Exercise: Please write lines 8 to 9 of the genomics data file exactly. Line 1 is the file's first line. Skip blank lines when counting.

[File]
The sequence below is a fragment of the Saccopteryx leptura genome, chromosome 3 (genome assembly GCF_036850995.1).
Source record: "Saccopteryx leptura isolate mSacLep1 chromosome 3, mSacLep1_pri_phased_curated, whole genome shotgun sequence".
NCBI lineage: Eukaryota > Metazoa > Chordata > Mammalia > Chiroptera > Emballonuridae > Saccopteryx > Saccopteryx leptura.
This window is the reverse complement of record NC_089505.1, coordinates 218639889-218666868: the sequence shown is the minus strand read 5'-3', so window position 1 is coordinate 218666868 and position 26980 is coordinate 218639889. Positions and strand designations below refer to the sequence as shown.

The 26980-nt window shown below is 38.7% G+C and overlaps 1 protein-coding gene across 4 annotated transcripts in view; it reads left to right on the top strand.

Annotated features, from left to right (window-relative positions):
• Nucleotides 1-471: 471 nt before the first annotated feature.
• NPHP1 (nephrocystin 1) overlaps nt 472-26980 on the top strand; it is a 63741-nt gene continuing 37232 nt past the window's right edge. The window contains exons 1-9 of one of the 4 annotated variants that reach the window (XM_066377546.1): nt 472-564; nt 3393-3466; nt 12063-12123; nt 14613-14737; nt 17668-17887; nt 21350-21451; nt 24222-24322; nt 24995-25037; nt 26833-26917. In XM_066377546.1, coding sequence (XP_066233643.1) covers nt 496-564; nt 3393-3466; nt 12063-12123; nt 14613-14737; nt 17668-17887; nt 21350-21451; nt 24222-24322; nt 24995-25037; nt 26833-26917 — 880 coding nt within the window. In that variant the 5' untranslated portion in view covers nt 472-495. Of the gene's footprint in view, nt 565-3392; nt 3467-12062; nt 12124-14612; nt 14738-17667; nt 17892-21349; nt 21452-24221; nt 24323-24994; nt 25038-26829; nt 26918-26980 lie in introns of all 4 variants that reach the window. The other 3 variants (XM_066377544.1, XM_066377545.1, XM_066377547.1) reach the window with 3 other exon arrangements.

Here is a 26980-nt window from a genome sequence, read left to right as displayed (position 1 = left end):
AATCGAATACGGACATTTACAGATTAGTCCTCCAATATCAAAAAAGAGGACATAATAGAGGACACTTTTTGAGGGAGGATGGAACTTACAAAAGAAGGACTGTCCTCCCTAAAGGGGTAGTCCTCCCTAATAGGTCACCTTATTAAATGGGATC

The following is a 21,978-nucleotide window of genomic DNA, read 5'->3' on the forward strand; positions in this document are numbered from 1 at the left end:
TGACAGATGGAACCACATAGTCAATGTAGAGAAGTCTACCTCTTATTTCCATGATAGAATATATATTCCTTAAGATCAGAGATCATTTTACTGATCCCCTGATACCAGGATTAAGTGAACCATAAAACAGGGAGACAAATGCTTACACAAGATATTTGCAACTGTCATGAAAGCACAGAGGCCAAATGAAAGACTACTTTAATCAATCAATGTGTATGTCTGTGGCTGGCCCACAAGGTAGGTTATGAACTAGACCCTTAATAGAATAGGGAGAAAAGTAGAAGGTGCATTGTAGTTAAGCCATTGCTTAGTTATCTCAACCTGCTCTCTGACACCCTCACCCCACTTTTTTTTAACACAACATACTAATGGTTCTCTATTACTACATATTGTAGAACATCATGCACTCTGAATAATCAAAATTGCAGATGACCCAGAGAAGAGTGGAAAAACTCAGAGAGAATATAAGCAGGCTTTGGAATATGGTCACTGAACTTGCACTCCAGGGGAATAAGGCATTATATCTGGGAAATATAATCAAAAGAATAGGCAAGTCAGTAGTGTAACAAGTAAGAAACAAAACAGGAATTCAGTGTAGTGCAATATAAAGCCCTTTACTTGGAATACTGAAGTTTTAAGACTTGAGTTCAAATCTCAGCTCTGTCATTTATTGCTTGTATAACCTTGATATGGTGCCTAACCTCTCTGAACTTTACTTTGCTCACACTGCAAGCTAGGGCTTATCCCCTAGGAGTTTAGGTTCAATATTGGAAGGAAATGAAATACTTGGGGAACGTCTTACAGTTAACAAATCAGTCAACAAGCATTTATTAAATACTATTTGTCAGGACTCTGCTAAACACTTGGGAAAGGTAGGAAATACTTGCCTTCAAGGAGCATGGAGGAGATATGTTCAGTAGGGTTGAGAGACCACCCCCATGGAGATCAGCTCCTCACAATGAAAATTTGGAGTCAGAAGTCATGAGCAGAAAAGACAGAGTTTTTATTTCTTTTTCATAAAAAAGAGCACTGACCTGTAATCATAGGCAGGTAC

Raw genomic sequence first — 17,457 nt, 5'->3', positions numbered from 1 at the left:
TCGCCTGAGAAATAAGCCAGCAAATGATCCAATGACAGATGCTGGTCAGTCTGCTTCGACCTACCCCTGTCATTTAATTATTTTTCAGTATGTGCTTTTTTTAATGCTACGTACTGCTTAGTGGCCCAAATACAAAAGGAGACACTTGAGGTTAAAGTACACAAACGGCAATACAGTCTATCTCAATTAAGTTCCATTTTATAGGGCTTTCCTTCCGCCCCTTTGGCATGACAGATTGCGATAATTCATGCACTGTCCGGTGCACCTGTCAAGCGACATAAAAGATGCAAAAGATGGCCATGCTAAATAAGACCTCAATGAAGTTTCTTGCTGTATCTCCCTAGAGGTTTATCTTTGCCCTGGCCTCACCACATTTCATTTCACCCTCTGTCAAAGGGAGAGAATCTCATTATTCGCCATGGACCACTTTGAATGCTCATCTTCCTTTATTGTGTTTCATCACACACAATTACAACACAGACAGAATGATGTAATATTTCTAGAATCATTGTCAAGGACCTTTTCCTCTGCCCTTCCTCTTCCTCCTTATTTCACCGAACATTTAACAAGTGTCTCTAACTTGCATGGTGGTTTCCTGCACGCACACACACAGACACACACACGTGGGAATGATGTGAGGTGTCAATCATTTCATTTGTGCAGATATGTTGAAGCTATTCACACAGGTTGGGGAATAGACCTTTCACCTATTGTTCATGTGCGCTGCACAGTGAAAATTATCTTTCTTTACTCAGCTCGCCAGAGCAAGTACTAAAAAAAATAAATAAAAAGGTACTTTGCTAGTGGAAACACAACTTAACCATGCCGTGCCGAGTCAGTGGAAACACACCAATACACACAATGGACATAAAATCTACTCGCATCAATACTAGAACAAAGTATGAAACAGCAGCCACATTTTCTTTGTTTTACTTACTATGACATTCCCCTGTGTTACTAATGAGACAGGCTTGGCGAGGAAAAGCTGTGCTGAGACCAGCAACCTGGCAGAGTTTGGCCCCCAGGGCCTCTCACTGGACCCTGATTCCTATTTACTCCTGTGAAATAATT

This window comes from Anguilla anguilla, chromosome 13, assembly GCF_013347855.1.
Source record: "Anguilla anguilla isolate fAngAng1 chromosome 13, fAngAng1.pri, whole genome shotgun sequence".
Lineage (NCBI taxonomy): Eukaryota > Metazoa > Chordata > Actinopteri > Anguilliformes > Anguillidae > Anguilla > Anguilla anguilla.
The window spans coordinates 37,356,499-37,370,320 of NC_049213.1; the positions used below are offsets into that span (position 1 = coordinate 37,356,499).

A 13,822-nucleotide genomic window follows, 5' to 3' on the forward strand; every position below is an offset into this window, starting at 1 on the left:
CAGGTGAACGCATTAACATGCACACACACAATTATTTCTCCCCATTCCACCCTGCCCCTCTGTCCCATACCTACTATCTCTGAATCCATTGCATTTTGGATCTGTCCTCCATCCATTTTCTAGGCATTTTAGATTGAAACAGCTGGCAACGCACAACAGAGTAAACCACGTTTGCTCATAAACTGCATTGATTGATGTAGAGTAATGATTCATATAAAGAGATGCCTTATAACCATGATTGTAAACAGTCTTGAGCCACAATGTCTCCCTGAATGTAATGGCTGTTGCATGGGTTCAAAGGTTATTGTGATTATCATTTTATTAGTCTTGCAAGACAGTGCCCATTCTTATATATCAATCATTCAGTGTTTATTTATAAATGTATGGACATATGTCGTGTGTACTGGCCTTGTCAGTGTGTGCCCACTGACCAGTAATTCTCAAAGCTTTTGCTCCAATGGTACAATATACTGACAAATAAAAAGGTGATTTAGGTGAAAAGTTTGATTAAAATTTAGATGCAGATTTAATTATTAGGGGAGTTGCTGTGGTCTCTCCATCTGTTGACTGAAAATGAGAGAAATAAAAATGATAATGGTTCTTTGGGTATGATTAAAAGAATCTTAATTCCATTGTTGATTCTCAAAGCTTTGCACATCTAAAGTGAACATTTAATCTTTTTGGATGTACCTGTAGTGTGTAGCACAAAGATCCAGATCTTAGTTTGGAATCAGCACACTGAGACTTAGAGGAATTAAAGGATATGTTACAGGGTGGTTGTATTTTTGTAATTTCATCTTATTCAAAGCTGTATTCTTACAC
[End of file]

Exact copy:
• NPHP1 (nephrocystin 1) overlaps nt 472-26980 on the top strand; it is a 63741-nt gene continuing 37232 nt past the window's right edge. The window contains exons 1-9 of one of the 4 annotated variants that reach the window (XM_066377546.1): nt 472-564; nt 3393-3466; nt 12063-12123; nt 14613-14737; nt 17668-17887; nt 21350-21451; nt 24222-24322; nt 24995-25037; nt 26833-26917. In XM_066377546.1, coding sequence (XP_066233643.1) covers nt 496-564; nt 3393-3466; nt 12063-12123; nt 14613-14737; nt 17668-17887; nt 21350-21451; nt 24222-24322; nt 24995-25037; nt 26833-26917 — 880 coding nt within the window. In that variant the 5' untranslated portion in view covers nt 472-495. Of the gene's footprint in view, nt 565-3392; nt 3467-12062; nt 12124-14612; nt 14738-17667; nt 17892-21349; nt 21452-24221; nt 24323-24994; nt 25038-26829; nt 26918-26980 lie in introns of all 4 variants that reach the window. The other 3 variants (XM_066377544.1, XM_066377545.1, XM_066377547.1) reach the window with 3 other exon arrangements.

Here is a 26980-nt window from a genome sequence, read left to right as displayed (position 1 = left end):